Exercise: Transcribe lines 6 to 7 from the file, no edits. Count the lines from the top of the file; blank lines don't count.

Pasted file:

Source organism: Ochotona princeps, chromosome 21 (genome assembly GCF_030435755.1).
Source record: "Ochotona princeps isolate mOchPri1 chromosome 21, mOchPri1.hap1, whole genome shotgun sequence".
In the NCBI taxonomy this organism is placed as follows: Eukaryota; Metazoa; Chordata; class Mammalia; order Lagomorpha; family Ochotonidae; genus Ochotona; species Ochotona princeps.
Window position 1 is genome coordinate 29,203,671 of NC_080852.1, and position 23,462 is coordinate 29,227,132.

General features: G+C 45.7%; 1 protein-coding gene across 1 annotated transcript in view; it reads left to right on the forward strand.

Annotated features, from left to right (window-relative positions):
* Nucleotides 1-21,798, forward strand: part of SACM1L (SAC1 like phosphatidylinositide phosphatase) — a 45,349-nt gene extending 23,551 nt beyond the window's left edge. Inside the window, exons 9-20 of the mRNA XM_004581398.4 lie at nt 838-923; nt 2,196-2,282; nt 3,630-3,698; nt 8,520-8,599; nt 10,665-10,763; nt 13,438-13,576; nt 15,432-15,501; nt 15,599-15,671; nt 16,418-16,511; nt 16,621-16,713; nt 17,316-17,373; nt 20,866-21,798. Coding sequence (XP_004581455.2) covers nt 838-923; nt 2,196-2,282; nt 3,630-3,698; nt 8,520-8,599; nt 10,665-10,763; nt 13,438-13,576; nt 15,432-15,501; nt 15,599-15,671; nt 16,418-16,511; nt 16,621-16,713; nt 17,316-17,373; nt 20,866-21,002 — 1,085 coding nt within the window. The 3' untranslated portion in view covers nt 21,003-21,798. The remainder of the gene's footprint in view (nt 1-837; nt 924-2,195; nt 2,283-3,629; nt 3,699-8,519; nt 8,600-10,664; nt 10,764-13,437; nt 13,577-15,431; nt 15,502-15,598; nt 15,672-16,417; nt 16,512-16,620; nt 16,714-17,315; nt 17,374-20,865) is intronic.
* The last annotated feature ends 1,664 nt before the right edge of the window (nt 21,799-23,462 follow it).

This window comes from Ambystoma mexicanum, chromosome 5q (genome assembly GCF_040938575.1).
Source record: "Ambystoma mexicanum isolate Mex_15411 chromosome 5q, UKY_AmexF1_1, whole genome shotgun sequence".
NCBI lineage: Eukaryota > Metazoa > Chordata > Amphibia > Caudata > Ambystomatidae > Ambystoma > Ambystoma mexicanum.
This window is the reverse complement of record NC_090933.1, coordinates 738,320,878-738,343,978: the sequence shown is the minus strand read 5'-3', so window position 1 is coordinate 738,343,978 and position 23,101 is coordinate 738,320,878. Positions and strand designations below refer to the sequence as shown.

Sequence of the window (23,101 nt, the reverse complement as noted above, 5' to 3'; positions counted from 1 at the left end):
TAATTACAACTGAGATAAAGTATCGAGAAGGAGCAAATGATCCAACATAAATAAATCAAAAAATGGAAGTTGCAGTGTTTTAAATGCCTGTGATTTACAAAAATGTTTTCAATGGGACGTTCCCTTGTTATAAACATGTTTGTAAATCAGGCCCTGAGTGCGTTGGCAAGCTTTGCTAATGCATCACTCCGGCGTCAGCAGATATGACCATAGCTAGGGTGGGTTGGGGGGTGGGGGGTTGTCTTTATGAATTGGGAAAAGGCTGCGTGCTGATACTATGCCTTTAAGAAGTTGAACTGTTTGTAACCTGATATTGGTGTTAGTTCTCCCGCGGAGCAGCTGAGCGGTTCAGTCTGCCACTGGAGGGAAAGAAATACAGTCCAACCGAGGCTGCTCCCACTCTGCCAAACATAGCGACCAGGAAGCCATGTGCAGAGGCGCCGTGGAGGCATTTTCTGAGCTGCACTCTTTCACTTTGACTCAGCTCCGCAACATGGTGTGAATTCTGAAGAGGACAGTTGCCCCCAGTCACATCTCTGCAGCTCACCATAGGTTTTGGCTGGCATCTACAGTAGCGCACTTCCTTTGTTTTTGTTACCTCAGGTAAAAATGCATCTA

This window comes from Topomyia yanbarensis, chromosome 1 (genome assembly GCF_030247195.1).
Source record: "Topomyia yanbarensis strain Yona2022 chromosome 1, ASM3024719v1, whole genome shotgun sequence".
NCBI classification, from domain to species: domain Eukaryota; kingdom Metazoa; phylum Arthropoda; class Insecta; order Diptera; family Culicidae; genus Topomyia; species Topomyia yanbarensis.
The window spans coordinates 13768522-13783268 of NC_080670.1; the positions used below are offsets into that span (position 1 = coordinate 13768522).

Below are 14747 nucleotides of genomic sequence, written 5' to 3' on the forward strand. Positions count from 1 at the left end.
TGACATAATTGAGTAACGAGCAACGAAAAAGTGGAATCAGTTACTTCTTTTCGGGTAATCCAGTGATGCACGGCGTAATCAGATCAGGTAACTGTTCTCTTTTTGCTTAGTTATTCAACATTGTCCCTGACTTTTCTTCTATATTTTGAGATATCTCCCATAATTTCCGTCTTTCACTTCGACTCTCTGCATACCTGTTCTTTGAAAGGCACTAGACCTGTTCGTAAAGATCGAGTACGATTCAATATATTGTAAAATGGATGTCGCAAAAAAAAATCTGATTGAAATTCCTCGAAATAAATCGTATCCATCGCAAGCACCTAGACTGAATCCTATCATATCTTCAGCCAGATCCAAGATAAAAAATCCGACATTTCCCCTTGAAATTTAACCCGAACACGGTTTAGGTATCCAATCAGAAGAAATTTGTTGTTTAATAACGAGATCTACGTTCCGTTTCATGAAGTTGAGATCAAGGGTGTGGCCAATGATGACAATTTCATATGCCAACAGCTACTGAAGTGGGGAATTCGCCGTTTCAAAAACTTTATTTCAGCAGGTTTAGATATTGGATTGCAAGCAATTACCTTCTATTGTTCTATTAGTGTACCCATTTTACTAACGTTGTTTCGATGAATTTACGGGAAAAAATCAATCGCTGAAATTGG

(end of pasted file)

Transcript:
Annotated features, from left to right (window-relative positions):
* Nucleotides 1-21,798, forward strand: part of SACM1L (SAC1 like phosphatidylinositide phosphatase) — a 45,349-nt gene extending 23,551 nt beyond the window's left edge. Inside the window, exons 9-20 of the mRNA XM_004581398.4 lie at nt 838-923; nt 2,196-2,282; nt 3,630-3,698; nt 8,520-8,599; nt 10,665-10,763; nt 13,438-13,576; nt 15,432-15,501; nt 15,599-15,671; nt 16,418-16,511; nt 16,621-16,713; nt 17,316-17,373; nt 20,866-21,798. Coding sequence (XP_004581455.2) covers nt 838-923; nt 2,196-2,282; nt 3,630-3,698; nt 8,520-8,599; nt 10,665-10,763; nt 13,438-13,576; nt 15,432-15,501; nt 15,599-15,671; nt 16,418-16,511; nt 16,621-16,713; nt 17,316-17,373; nt 20,866-21,002 — 1,085 coding nt within the window. The 3' untranslated portion in view covers nt 21,003-21,798. The remainder of the gene's footprint in view (nt 1-837; nt 924-2,195; nt 2,283-3,629; nt 3,699-8,519; nt 8,600-10,664; nt 10,764-13,437; nt 13,577-15,431; nt 15,502-15,598; nt 15,672-16,417; nt 16,512-16,620; nt 16,714-17,315; nt 17,374-20,865) is intronic.